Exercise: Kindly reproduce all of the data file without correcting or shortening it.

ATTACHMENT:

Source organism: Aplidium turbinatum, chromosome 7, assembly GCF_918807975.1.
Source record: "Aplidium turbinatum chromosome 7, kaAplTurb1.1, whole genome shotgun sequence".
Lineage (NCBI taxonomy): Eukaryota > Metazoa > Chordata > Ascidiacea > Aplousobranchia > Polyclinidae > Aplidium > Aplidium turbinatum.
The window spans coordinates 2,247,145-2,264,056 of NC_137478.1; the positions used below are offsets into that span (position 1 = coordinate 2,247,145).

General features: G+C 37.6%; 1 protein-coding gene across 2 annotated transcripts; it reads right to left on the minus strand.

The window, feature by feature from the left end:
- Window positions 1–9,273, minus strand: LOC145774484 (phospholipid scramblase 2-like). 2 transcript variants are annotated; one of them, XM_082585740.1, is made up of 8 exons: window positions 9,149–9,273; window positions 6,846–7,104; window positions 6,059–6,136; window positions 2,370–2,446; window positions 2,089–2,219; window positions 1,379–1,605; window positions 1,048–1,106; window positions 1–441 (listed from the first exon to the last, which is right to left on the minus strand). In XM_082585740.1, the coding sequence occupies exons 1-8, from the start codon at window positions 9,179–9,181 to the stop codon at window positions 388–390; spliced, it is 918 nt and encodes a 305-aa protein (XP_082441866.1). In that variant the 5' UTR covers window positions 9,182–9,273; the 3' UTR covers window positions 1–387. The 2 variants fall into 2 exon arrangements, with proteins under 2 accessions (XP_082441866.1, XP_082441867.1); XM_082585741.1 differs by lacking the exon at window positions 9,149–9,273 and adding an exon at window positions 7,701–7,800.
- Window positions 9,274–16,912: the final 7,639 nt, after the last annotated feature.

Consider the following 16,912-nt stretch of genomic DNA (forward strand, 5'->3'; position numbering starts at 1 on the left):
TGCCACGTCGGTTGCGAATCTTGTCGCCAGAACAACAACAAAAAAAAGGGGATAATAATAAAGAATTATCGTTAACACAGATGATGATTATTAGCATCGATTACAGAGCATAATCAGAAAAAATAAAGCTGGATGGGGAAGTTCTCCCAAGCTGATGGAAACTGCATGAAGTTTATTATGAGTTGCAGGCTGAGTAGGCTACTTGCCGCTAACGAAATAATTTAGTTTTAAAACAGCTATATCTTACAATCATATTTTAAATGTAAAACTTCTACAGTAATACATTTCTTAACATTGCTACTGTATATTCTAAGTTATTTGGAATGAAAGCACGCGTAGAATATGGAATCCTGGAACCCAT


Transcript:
Source organism: Aplidium turbinatum, chromosome 7, assembly GCF_918807975.1.
Source record: "Aplidium turbinatum chromosome 7, kaAplTurb1.1, whole genome shotgun sequence".
Lineage (NCBI taxonomy): Eukaryota > Metazoa > Chordata > Ascidiacea > Aplousobranchia > Polyclinidae > Aplidium > Aplidium turbinatum.
The window spans coordinates 2,247,145-2,264,056 of NC_137478.1; the positions used below are offsets into that span (position 1 = coordinate 2,247,145).

General features: G+C 37.6%; 1 protein-coding gene across 2 annotated transcripts; it reads right to left on the minus strand.

The window, feature by feature from the left end:
- Window positions 1–9,273, minus strand: LOC145774484 (phospholipid scramblase 2-like). 2 transcript variants are annotated; one of them, XM_082585740.1, is made up of 8 exons: window positions 9,149–9,273; window positions 6,846–7,104; window positions 6,059–6,136; window positions 2,370–2,446; window positions 2,089–2,219; window positions 1,379–1,605; window positions 1,048–1,106; window positions 1–441 (listed from the first exon to the last, which is right to left on the minus strand). In XM_082585740.1, the coding sequence occupies exons 1-8, from the start codon at window positions 9,179–9,181 to the stop codon at window positions 388–390; spliced, it is 918 nt and encodes a 305-aa protein (XP_082441866.1). In that variant the 5' UTR covers window positions 9,182–9,273; the 3' UTR covers window positions 1–387. The 2 variants fall into 2 exon arrangements, with proteins under 2 accessions (XP_082441866.1, XP_082441867.1); XM_082585741.1 differs by lacking the exon at window positions 9,149–9,273 and adding an exon at window positions 7,701–7,800.
- Window positions 9,274–16,912: the final 7,639 nt, after the last annotated feature.

Consider the following 16,912-nt stretch of genomic DNA (forward strand, 5'->3'; position numbering starts at 1 on the left):
TGCCACGTCGGTTGCGAATCTTGTCGCCAGAACAACAACAAAAAAAAGGGGATAATAATAAAGAATTATCGTTAACACAGATGATGATTATTAGCATCGATTACAGAGCATAATCAGAAAAAATAAAGCTGGATGGGGAAGTTCTCCCAAGCTGATGGAAACTGCATGAAGTTTATTATGAGTTGCAGGCTGAGTAGGCTACTTGCCGCTAACGAAATAATTTAGTTTTAAAACAGCTATATCTTACAATCATATTTTAAATGTAAAACTTCTACAGTAATACATTTCTTAACATTGCTACTGTATATTCTAAGTTATTTGGAATGAAAGCACGCGTAGAATATGGAATCCTGGAACCCAT